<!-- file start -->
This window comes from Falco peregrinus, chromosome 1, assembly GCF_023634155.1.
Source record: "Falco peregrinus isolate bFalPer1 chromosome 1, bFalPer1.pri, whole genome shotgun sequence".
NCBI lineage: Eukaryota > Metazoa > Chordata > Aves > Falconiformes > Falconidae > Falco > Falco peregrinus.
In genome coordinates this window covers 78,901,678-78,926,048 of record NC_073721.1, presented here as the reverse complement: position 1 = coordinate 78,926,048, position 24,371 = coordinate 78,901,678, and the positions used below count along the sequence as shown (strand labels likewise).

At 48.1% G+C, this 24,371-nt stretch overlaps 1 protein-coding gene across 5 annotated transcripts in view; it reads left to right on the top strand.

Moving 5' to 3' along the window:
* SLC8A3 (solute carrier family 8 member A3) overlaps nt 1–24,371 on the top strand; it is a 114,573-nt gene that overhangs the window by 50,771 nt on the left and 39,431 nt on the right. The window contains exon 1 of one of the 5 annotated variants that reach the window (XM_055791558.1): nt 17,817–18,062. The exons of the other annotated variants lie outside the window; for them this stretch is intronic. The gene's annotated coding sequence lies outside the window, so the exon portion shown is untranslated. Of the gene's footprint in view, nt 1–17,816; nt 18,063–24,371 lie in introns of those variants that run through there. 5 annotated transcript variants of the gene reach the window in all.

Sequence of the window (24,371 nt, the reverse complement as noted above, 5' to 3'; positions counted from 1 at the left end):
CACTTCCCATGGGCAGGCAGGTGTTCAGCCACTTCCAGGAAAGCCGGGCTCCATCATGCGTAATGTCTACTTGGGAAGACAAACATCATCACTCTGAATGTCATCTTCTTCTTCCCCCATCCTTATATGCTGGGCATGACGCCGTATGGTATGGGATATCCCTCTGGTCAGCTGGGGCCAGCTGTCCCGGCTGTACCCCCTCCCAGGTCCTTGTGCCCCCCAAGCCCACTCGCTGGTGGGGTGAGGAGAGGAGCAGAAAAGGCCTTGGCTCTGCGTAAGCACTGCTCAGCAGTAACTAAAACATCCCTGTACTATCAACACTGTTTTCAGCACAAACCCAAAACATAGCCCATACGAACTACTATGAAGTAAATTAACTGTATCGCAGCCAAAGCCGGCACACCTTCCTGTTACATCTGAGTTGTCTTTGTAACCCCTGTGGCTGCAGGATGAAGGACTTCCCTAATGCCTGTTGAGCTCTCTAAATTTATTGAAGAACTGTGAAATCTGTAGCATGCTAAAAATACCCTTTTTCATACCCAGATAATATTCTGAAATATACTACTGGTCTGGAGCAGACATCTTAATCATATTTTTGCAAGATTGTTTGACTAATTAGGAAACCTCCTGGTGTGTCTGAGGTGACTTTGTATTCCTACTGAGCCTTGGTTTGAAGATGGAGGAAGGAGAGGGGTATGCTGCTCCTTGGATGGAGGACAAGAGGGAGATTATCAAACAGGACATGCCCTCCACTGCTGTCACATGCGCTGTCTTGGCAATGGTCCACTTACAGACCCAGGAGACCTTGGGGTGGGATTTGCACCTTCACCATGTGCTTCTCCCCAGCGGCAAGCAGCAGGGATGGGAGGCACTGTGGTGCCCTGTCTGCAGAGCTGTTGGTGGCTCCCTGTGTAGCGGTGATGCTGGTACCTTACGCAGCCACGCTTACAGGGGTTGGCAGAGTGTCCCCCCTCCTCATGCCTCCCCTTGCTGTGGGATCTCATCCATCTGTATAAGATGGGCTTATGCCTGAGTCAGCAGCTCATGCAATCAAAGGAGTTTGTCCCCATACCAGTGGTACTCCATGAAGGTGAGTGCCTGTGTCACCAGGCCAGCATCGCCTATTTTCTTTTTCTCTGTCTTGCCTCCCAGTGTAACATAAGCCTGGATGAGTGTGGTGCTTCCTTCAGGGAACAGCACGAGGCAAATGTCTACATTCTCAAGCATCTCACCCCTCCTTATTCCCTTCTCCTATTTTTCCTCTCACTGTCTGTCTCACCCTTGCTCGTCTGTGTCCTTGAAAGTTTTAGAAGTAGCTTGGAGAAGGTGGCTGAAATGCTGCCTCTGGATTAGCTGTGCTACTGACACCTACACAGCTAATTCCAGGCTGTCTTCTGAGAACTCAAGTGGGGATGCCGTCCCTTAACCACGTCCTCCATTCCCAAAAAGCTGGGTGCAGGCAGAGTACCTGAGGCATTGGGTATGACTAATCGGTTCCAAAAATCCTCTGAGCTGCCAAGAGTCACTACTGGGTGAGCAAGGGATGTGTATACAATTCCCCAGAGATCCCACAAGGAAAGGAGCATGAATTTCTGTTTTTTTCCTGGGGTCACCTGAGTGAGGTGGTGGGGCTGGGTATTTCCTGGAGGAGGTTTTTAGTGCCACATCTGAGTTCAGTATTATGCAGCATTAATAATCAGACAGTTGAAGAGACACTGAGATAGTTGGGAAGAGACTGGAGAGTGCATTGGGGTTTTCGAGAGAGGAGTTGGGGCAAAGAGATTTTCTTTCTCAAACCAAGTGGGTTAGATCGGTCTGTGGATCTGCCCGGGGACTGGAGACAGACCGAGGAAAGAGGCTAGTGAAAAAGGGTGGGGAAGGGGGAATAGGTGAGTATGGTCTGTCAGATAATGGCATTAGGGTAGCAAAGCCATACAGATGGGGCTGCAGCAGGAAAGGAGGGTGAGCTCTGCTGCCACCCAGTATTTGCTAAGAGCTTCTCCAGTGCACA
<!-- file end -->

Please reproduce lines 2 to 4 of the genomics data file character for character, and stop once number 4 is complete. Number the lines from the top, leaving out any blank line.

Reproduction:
Source record: "Falco peregrinus isolate bFalPer1 chromosome 1, bFalPer1.pri, whole genome shotgun sequence".
NCBI lineage: Eukaryota > Metazoa > Chordata > Aves > Falconiformes > Falconidae > Falco > Falco peregrinus.
In genome coordinates this window covers 78,901,678-78,926,048 of record NC_073721.1, presented here as the reverse complement: position 1 = coordinate 78,926,048, position 24,371 = coordinate 78,901,678, and the positions used below count along the sequence as shown (strand labels likewise).